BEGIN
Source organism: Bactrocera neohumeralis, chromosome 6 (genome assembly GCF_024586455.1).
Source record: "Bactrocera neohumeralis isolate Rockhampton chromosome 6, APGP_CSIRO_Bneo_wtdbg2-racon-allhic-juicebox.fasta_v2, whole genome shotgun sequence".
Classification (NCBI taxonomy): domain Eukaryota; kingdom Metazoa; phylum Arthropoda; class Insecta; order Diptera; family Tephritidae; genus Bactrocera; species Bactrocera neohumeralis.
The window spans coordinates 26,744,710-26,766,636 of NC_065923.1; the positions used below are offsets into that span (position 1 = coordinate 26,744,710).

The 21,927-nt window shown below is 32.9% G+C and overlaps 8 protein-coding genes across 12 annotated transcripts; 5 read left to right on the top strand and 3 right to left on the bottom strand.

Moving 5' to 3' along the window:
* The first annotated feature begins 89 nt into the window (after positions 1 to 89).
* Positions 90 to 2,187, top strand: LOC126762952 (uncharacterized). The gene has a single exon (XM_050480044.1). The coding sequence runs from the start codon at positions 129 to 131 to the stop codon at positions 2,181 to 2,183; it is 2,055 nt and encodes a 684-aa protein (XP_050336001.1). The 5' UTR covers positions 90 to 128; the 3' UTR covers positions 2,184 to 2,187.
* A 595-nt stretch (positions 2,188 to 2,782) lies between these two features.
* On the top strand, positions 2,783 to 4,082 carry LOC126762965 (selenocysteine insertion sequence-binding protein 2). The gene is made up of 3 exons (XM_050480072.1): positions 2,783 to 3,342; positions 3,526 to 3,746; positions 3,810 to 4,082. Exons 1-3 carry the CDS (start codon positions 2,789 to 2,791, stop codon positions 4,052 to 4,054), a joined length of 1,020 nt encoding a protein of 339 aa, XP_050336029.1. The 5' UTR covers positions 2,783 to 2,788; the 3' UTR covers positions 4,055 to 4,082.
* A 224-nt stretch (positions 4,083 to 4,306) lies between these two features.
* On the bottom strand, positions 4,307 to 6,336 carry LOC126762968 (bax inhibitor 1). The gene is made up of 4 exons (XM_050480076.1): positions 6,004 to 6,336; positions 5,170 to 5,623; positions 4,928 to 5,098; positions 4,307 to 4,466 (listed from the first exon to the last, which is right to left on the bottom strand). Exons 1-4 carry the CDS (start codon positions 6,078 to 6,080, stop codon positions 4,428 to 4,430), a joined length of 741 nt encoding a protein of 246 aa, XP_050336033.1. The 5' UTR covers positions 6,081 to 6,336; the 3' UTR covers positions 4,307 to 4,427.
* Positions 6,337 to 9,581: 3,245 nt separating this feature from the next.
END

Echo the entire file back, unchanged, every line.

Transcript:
Source organism: Bactrocera neohumeralis, chromosome 6 (genome assembly GCF_024586455.1).
Source record: "Bactrocera neohumeralis isolate Rockhampton chromosome 6, APGP_CSIRO_Bneo_wtdbg2-racon-allhic-juicebox.fasta_v2, whole genome shotgun sequence".
Classification (NCBI taxonomy): domain Eukaryota; kingdom Metazoa; phylum Arthropoda; class Insecta; order Diptera; family Tephritidae; genus Bactrocera; species Bactrocera neohumeralis.
The window spans coordinates 26,744,710-26,766,636 of NC_065923.1; the positions used below are offsets into that span (position 1 = coordinate 26,744,710).

The 21,927-nt window shown below is 32.9% G+C and overlaps 8 protein-coding genes across 12 annotated transcripts; 5 read left to right on the top strand and 3 right to left on the bottom strand.

Moving 5' to 3' along the window:
* The first annotated feature begins 89 nt into the window (after positions 1 to 89).
* Positions 90 to 2,187, top strand: LOC126762952 (uncharacterized). The gene has a single exon (XM_050480044.1). The coding sequence runs from the start codon at positions 129 to 131 to the stop codon at positions 2,181 to 2,183; it is 2,055 nt and encodes a 684-aa protein (XP_050336001.1). The 5' UTR covers positions 90 to 128; the 3' UTR covers positions 2,184 to 2,187.
* A 595-nt stretch (positions 2,188 to 2,782) lies between these two features.
* On the top strand, positions 2,783 to 4,082 carry LOC126762965 (selenocysteine insertion sequence-binding protein 2). The gene is made up of 3 exons (XM_050480072.1): positions 2,783 to 3,342; positions 3,526 to 3,746; positions 3,810 to 4,082. Exons 1-3 carry the CDS (start codon positions 2,789 to 2,791, stop codon positions 4,052 to 4,054), a joined length of 1,020 nt encoding a protein of 339 aa, XP_050336029.1. The 5' UTR covers positions 2,783 to 2,788; the 3' UTR covers positions 4,055 to 4,082.
* A 224-nt stretch (positions 4,083 to 4,306) lies between these two features.
* On the bottom strand, positions 4,307 to 6,336 carry LOC126762968 (bax inhibitor 1). The gene is made up of 4 exons (XM_050480076.1): positions 6,004 to 6,336; positions 5,170 to 5,623; positions 4,928 to 5,098; positions 4,307 to 4,466 (listed from the first exon to the last, which is right to left on the bottom strand). Exons 1-4 carry the CDS (start codon positions 6,078 to 6,080, stop codon positions 4,428 to 4,430), a joined length of 741 nt encoding a protein of 246 aa, XP_050336033.1. The 5' UTR covers positions 6,081 to 6,336; the 3' UTR covers positions 4,307 to 4,427.
* Positions 6,337 to 9,581: 3,245 nt separating this feature from the next.